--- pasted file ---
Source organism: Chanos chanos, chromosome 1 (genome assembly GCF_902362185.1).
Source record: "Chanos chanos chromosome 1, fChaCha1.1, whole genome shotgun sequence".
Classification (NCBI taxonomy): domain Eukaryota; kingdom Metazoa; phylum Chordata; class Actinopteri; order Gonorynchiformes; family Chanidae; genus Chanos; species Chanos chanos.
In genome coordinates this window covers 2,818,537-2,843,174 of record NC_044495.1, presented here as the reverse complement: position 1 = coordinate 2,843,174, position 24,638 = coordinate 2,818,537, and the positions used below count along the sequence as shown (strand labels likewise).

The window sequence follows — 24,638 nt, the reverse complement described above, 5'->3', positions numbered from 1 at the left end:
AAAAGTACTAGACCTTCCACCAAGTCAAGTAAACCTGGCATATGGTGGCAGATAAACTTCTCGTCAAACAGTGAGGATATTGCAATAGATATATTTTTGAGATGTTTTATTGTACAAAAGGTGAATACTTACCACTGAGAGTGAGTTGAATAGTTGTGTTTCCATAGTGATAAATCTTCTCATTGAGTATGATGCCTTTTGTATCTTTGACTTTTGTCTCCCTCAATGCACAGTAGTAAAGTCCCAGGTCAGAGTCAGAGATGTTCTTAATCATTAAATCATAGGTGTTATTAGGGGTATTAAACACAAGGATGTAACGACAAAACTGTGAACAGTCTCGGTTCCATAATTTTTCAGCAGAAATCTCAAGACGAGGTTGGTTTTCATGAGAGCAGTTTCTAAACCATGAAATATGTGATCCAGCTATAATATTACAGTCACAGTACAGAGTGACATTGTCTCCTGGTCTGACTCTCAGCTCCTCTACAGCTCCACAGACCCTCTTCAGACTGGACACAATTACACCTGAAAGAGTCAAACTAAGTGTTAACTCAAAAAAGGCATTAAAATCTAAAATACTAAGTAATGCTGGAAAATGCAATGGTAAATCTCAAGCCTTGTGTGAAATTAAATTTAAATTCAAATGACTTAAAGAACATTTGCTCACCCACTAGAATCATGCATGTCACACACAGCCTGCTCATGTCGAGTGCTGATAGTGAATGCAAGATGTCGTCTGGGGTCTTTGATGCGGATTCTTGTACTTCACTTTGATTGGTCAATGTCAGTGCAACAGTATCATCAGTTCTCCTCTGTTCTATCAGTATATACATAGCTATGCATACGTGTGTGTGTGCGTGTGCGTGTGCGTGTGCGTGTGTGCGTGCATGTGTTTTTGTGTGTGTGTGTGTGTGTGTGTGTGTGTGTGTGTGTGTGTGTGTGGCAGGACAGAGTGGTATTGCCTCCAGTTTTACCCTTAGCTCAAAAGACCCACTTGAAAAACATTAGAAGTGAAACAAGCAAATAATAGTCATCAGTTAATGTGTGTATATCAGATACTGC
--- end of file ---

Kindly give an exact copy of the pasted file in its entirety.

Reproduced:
Source organism: Chanos chanos, chromosome 1 (genome assembly GCF_902362185.1).
Source record: "Chanos chanos chromosome 1, fChaCha1.1, whole genome shotgun sequence".
Classification (NCBI taxonomy): domain Eukaryota; kingdom Metazoa; phylum Chordata; class Actinopteri; order Gonorynchiformes; family Chanidae; genus Chanos; species Chanos chanos.
In genome coordinates this window covers 2,818,537-2,843,174 of record NC_044495.1, presented here as the reverse complement: position 1 = coordinate 2,843,174, position 24,638 = coordinate 2,818,537, and the positions used below count along the sequence as shown (strand labels likewise).

The window sequence follows — 24,638 nt, the reverse complement described above, 5'->3', positions numbered from 1 at the left end:
AAAAGTACTAGACCTTCCACCAAGTCAAGTAAACCTGGCATATGGTGGCAGATAAACTTCTCGTCAAACAGTGAGGATATTGCAATAGATATATTTTTGAGATGTTTTATTGTACAAAAGGTGAATACTTACCACTGAGAGTGAGTTGAATAGTTGTGTTTCCATAGTGATAAATCTTCTCATTGAGTATGATGCCTTTTGTATCTTTGACTTTTGTCTCCCTCAATGCACAGTAGTAAAGTCCCAGGTCAGAGTCAGAGATGTTCTTAATCATTAAATCATAGGTGTTATTAGGGGTATTAAACACAAGGATGTAACGACAAAACTGTGAACAGTCTCGGTTCCATAATTTTTCAGCAGAAATCTCAAGACGAGGTTGGTTTTCATGAGAGCAGTTTCTAAACCATGAAATATGTGATCCAGCTATAATATTACAGTCACAGTACAGAGTGACATTGTCTCCTGGTCTGACTCTCAGCTCCTCTACAGCTCCACAGACCCTCTTCAGACTGGACACAATTACACCTGAAAGAGTCAAACTAAGTGTTAACTCAAAAAAGGCATTAAAATCTAAAATACTAAGTAATGCTGGAAAATGCAATGGTAAATCTCAAGCCTTGTGTGAAATTAAATTTAAATTCAAATGACTTAAAGAACATTTGCTCACCCACTAGAATCATGCATGTCACACACAGCCTGCTCATGTCGAGTGCTGATAGTGAATGCAAGATGTCGTCTGGGGTCTTTGATGCGGATTCTTGTACTTCACTTTGATTGGTCAATGTCAGTGCAACAGTATCATCAGTTCTCCTCTGTTCTATCAGTATATACATAGCTATGCATACGTGTGTGTGTGCGTGTGCGTGTGCGTGTGCGTGTGTGCGTGCATGTGTTTTTGTGTGTGTGTGTGTGTGTGTGTGTGTGTGTGTGTGTGTGTGTGTGGCAGGACAGAGTGGTATTGCCTCCAGTTTTACCCTTAGCTCAAAAGACCCACTTGAAAAACATTAGAAGTGAAACAAGCAAATAATAGTCATCAGTTAATGTGTGTATATCAGATACTGC